Colorado option bill clears its first Senate committee |

Colorado option bill clears its first Senate committee

Bill now heads to Appropriations Committee for consideration

State Rep. Dylan Roberts, D-Avon, and Sen. Kerry Donovan, D-Vail, are sponsors of Colorado House Bill 1232, a bill that aims to create a lower-cost, higher quality health insurance option for the individual and small group markets on the state exchange, Connect for Health Colorado. The bill cleared its first Senate committee Wednesday evening, after passing the House early last week.

House Bill 1232 cleared the Senate Health and Human Services Committee with a 4-3 party-line vote Wednesday, with the support of several Democrats who voiced concerns about the bill.

“I’m not even sure what to say, because this has been a difficult bill to keep up with, because we’ve made a lot of changes,” said Sen. Janet Buckner, D-Aurora. “I am going to be a yes today, but I believe we have a lot more work to do.”

Sponsored by Sen. Kerry Donovan, D-Vail, and Reps. Dylan Roberts, D-Avon, and Iman Jodeh, D-Aurora, the bill now heads to the Senate Appropriations Committee for consideration.

It passed the House early last week with a 40-23 party-line vote. Democrats hold a slimmer majority in the Senate.

House Bill 1232 aims to provide a lower-cost, higher-quality health insurance option for people buying coverage in the individual and small group markets on the Colorado exchange. The two markets account for about 15% of the state’s health insurance market.

It would direct the state’s insurance commissioner to work with stakeholders to develop a standardized health benefit plan — the Colorado option — and require carriers to offer the plan starting in 2023 in the markets where they operate, with premium reductions totaling 18% over three years.

Supporters argue the bill is needed to help more people and small businesses afford quality health insurance coverage and medical care — something that too many are struggling to pay for or going without, because of the cost. They also argue that Colorado’s health care industry can afford to lower costs, and that the bill has adequate protections for health care facilities with lower margins.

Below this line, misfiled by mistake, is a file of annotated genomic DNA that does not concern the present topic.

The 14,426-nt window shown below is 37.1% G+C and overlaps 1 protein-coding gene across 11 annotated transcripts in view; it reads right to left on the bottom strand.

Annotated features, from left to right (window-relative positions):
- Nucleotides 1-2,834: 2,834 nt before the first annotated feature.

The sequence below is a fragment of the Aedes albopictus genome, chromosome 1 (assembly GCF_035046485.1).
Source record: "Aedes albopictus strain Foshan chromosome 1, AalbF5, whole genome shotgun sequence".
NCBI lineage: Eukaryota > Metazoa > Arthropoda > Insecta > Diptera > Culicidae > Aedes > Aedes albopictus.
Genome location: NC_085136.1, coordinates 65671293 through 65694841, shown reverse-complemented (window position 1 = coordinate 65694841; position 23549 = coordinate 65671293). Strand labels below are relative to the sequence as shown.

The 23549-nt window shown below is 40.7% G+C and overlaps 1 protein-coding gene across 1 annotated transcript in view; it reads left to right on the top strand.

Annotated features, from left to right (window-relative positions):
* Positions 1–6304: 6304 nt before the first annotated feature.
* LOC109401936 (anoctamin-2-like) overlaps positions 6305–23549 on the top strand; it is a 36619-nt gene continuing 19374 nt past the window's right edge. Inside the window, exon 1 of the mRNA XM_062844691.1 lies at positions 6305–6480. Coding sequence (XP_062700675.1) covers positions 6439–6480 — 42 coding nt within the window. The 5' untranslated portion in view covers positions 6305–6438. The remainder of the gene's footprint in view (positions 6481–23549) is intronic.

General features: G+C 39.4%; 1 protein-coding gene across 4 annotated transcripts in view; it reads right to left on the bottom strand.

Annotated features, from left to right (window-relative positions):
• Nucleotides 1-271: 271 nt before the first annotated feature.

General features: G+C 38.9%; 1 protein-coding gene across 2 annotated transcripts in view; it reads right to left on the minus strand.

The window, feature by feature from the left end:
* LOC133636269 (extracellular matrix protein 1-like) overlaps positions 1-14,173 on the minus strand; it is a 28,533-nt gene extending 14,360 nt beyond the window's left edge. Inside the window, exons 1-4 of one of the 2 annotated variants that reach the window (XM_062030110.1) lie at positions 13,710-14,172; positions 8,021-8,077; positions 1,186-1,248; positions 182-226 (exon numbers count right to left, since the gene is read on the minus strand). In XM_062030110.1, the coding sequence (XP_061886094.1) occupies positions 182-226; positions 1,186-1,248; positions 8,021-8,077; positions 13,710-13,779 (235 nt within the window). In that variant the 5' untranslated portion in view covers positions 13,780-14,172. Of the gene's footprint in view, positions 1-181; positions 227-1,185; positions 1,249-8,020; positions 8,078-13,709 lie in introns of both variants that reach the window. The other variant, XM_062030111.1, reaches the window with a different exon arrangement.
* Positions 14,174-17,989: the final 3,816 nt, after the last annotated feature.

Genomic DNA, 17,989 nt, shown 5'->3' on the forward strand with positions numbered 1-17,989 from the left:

Others question where the 18% savings are supposed to come from, pointing to premium reductions that already total nearly 30% in the state, and argue that the bill will negatively impact health care providers and patients and make it harder to keep or recruit doctors in the state.

Wednesday’s hearing saw a number of proposed amendments, most of which failed. And much of the hearing focused on questions about the bill’s “backstops.”

Provisions would allow state officials to hold hearings and set reimbursement rates for health care providers in areas where providers and insurers fail to meet the required premium reductions or create adequate networks on their own. They also allow the state to fine doctors or hospitals that refuse to accept patients with the standard benefit plan.

The mandatory participation and fines have been repeatedly raised by opponents of the bill. They were also a concern for Sen. Rhonda Fields, D-Aurora, the chair of the Health and Human Services Committee, and Sen. Joann Ginal, D-Fort Collins, its vice chair.

Ginal said she has heard from many doctors who oppose the bill and its mandatory participation. “I know there are other concerns that I hope we have a chance to work on,” she said.

Fields said doctors could face a fine of up to $5,000 per year, while hospitals could be fined up to $10,000 per day, or up to $40,000 per day after a month, and also face possible license suspensions, revocations or conditions for refusing to participate. She called the measures punitive and said she does not like the tone or timing of the bill.

“I really appreciate the merit and the intent of this bill, but I really believe that it is sending the wrong message at the wrong time for the people I believe are heroes,” Fields said about health care workers and the penalties in the bill.

“What this bill does, it changes the course of how doctors are going to do business, and I don’t clearly understand what kind of impact that’s going to have long-term,“ Fields said. ”So I am going to be voting yes to get this bill out of this committee, so we can have a full debate on the floor, but those are my concerns, and those are going to be the issues I am going to be working on.“

Three Republicans on the committee — Barbara Kirkmeyer, R-Brighton, Cleave Simpson, R-Alamosa, and Jim Smallwood, R-Parker — all opposed the bill.

Simpson said he does not believe the bill can deliver what it intends to deliver, adding that “the risk of the unintended consequences are just too great for me to be supportive.”

Kirkmeyer said she asked the Colorado insurance commissioner and the bill sponsors for a guarantee or commitment the bill will not increase out-of-pocket costs for low-income residents or increase health insurance premiums in the state, but could get no guarantee.

“So if we can’t get a commitment out of that, then I would say I’m going to agree with what I heard in committee from the people testifying, that the bill is moving us in the wrong direction,” Kirkmeyer said.

Sen. Sonya Jaquez Lewis, D-Longmont, was far more supportive. She said she is “truly in awe” of what the state might be able to accomplish through the bill, and a “proud and honored” yes vote to move it along.

“For the first time we can really equalize access to health care in areas that have been so hard pressed, and we will make sure that we save some of these smaller health care facilities and hospitals, while at the same time balancing what is happening with many of our hospitals that are making too much money, the most profitable in the country,” Jaquez Lewis said.

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